The most unifying element in the new film is the actual "Cloverfield Paradox" as espoused by theoretician Mark Stambler (Donal Logue), who appears on a news show discussing how the particle accelerator they're testing in space could rip open the membrane of space-time. "Smashing together multiple dimensions, shattering reality, and not just on that station… everywhere. This experiment could unleash chaos the likes of which we have never seen. Monsters, demons, beasts from the sea… and not just here and now. In the past, in the future, in other dimensions." That means that even though this film takes place slightly in the future, it could mean other films set in the present or past like 10 Cloverfield Lane or the upcoming WWII-set Overlord could feel the effects. It also means anything and everything can collide with reality going forward in this franchise, for better or worse.
The name Kelvin appears in all of J.J. Abrams movies (it's the name of his maternal grandfather), from the name of the ship at the beginning of Star Trek to the name of a ridge in The Force Awakens. In 10 Cloverfield Lane, the character Michelle (Mary Elizabeth Winstead) is seen refueling her car at a Kelvin station, while in Cloverfield Paradox we see Ava Hamilton (Gugu Mbatha-Raw) and her husband Michael (Roger Davies) in a 2-hour gas line at, you guessed it, Kelvin gas. The scene is meant to underscore the extreme power deficit the Earth is at. It should also be mentioned that Kelvin Gas appears in Super 8 as well, and it's up to fans to decide if they consider that film retroactively part of the Cloverfield universe now that we know monsters were unleashed in the past as well.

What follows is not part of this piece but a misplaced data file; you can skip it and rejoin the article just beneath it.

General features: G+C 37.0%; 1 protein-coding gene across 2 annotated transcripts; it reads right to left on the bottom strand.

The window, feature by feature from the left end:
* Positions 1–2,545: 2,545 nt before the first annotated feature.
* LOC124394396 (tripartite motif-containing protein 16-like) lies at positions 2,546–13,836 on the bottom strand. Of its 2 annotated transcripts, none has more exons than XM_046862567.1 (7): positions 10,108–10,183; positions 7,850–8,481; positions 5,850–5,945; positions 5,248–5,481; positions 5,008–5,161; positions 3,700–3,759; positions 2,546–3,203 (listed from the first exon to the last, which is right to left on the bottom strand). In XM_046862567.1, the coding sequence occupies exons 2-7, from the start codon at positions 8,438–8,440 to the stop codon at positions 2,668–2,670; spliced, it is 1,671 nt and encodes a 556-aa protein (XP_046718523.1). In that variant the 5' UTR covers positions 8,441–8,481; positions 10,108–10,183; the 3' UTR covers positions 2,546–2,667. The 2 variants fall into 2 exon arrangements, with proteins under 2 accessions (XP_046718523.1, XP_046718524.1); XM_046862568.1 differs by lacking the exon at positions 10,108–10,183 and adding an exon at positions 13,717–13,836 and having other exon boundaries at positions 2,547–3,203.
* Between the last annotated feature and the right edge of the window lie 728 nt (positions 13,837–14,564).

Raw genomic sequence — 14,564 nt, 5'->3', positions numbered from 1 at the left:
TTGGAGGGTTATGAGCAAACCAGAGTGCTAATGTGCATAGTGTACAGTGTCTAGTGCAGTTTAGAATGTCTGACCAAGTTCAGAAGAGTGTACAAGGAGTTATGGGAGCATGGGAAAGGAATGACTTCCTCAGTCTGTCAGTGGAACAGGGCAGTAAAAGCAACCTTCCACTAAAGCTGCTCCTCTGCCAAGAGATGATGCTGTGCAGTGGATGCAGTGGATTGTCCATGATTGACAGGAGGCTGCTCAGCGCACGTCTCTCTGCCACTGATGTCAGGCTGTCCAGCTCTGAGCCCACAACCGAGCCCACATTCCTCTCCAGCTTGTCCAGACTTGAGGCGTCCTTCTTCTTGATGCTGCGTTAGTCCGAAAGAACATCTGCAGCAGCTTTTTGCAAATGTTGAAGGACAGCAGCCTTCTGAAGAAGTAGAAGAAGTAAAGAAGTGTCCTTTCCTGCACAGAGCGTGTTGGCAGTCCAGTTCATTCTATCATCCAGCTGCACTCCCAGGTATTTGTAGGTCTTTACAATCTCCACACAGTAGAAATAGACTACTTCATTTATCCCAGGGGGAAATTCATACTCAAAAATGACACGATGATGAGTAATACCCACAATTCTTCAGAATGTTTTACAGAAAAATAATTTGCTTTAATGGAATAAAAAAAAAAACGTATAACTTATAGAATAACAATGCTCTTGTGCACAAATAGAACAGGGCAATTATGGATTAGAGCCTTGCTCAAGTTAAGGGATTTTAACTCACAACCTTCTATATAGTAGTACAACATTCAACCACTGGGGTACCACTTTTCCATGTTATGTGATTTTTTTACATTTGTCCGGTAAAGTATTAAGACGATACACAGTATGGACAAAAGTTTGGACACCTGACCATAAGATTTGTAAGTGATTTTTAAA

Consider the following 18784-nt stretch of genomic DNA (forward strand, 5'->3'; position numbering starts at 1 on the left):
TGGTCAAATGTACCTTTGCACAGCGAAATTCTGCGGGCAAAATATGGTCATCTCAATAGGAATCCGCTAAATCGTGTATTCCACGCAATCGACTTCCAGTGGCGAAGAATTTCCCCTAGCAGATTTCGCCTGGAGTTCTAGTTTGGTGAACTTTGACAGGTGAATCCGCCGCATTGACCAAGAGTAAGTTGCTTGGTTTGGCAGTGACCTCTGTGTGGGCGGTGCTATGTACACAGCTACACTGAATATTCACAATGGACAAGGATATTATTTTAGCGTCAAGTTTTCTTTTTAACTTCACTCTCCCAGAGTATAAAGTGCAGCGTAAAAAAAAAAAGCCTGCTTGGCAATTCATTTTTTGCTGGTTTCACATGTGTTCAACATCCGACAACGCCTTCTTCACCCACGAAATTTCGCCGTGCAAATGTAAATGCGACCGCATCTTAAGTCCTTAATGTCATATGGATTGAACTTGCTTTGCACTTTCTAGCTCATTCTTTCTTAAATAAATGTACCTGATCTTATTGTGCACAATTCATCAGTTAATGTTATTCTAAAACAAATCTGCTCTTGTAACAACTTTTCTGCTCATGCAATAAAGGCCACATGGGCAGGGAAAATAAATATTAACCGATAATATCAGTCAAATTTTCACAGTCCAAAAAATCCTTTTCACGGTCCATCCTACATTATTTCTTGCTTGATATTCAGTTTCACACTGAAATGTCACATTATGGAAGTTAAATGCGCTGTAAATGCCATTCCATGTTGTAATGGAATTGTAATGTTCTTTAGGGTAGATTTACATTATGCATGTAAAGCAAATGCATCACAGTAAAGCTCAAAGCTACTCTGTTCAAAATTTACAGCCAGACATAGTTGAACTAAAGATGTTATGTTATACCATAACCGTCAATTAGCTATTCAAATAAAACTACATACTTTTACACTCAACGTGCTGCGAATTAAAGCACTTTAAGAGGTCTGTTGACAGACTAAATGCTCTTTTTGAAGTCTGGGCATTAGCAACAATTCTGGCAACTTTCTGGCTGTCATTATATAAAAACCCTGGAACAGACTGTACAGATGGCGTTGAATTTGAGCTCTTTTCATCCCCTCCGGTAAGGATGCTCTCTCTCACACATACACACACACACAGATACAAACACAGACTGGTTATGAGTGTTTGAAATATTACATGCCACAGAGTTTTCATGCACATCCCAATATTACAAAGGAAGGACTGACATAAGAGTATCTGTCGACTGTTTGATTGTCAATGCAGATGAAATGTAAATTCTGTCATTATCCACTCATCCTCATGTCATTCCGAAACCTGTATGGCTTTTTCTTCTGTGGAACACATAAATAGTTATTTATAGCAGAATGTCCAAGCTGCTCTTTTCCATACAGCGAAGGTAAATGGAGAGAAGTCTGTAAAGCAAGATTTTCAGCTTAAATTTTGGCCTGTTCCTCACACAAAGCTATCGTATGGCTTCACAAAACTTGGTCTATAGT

There is a Slusho bobble head visible on one of the command consoles onboard Cloverfield Station. The Slusho company has a history in Abrams properties dating back to Lost, through Star Trek and Super 8 and even a visual nod at Kelvin Gas in 10 Cloverfield Lane. It might have extra significance for Cloverfield Paradox, as the Station itself is likely a subcontracted product of the Tagruato corporation, which also counts Bold Futura (the company John Goodman worked for) and, yes, Slusho as its companies. Tagruato was also founded in 1945, the year after the upcoming 4th film Overlord takes place during the D-Day invasion. Another one of their subsidiaries is Yoshida Medical Research, which deals in deep-sea study that may have led to the activation of the Cloverfield monster from the ocean.
Back on Earth, Hamilton's husband Michael finds a young girl from Philadelphia named Molly (Clover Nee, actual name). They hide out in a sealed underground bunker not unlike the one John Goodman's Howard Stambler built in 10 Cloverfield Lane. This indicates that the timeline for both these movies may have existed during a preamble to war between Russians and America, thus the bomb shelters, and meaning that Stambler's shelter may not have been a weird thing to have in this universe.
One of the strongest connections to the 2008 original is that it is the Cloverfield Station itself that is the satellite seen crashing into the ocean in the final shot of the first Cloverfield. That retroactively sets the timeline of that film forward to this future timeline, which makes sense since the date on the camera at the end of the '08 film features no year, only the date. It's also possible that ALL the movies exist in different timelines, hence a multiverse of possibilities.
The biggest thing (literally) tying this film to Cloverfield is the actual Cloverfield monster from the 2008 film, which emerges from under the clouds obviously bigger and angrier than the one we saw prior. How he connects with the creatures seen in 10 Cloverfield Lane remains to be seen. Clovie can also be seen briefly as a silhouette behind a cloud of yellow smoke that Michael witnesses.